The Lakes

The Great Lakes -- Erie, Huron, Michigan, Ontario and Superior -- are among the most important bodies of water in the world. They are the largest readily accessible source of freshwater on Earth – roughly 20 percent of the total supply -- and contain more than 80 percent of North America’s surface water supply.

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Pollution cleanup moves ahead on Great Lakes

Mar 2, 2018
Caitlin Whyte

Just off Lake Ontario in Irondequoit Bay, Dave Hulburt is doing some work at the BayCreek Paddling Center.

The shop is closed in winter, but it’s unusually warm and sunny by the water. A few cars drive by, a flock of geese flies overhead, but other than that it’s quiet on the dock.

“As for the water quality right here, our staff swims in the creek every day in the summer time,” he says. “We haven’t grown any extra legs or anything.”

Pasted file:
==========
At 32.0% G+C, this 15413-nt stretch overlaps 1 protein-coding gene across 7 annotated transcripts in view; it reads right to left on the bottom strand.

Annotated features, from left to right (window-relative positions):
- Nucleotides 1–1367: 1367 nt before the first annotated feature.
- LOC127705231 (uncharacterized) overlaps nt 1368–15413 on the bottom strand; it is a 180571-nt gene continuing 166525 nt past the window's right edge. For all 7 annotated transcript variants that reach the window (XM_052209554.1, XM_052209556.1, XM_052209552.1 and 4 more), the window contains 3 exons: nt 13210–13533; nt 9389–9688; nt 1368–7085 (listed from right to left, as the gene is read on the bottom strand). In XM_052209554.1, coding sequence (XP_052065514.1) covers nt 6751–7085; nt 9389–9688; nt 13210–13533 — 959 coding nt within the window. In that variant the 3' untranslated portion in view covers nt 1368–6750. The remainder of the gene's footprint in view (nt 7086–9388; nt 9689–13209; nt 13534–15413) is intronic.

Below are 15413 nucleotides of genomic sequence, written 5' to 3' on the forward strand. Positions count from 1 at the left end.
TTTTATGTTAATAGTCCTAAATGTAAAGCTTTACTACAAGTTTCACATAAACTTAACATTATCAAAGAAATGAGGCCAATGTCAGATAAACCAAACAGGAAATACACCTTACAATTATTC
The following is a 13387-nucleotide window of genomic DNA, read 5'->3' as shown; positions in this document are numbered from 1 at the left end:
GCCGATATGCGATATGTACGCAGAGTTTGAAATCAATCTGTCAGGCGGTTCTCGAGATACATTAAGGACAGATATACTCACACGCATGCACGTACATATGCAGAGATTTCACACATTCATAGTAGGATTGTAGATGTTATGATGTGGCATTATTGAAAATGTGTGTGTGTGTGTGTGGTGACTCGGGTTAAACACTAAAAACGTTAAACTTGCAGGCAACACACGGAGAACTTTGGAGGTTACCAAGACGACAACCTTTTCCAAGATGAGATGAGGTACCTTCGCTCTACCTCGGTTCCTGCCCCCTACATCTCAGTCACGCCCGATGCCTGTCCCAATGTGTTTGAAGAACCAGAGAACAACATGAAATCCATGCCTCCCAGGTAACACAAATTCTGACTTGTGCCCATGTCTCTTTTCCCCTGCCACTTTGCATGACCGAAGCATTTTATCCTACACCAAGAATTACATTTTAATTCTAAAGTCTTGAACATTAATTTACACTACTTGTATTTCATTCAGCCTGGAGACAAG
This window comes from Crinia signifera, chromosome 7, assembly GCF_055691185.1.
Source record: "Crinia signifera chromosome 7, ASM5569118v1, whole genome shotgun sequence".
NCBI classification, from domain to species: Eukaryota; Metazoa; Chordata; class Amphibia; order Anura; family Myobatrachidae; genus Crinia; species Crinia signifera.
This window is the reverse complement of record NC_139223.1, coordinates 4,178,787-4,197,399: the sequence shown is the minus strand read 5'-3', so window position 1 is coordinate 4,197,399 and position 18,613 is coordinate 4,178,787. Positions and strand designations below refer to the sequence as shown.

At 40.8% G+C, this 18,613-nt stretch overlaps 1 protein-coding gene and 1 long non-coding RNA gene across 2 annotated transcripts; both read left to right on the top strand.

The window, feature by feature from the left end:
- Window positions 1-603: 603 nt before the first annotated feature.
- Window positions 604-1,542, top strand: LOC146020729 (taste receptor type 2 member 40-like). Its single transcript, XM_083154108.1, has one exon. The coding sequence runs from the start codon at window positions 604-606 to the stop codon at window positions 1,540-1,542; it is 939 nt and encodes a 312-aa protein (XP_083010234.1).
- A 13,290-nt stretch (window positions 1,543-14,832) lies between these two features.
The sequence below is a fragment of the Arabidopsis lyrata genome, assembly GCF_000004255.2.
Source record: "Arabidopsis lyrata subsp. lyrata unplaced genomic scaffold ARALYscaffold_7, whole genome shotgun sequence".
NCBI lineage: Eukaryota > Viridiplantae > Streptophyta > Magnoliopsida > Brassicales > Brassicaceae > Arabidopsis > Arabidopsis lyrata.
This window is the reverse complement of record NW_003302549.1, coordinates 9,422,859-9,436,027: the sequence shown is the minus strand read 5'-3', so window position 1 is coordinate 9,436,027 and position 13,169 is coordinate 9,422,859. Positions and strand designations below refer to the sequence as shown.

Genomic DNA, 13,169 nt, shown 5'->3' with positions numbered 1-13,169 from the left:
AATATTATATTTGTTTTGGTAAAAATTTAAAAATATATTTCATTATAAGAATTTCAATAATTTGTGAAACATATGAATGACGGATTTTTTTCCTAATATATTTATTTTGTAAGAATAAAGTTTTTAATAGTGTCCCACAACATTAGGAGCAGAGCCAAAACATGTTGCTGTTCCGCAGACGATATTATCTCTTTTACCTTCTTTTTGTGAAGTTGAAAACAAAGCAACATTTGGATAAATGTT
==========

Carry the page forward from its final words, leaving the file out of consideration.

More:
Dr. Rafat Ansari

Canada and the province of Ontario recently released their plan to combat toxic algae blooms in Lake Erie.  Phosphorus is the primary cause of the blooms that turn parts of the lake green most summers.

The U.S. and Canada hope to reduce phosphorus in Lake Erie by 40 percent, from 2008 levels.  It’s all part of the Great Lakes Water Quality Agreement.


Veronica Volk / Great Lakes Today

In his lab at the SUNY College of Environmental Science and Forestry in Syracuse, Greg Boyer stands beside his mass spectrometer. This machine is analyzing the chemical makeup of algae samples, specifically, those that produce deadly toxins.


Elizabeth Miller/ideastream


Every winter outdoor enthusiasts gather on Black Lake in Cheboygan County Michigan, not far from Lake Huron, on a crusade to catch the state threatened prehistoric fish.


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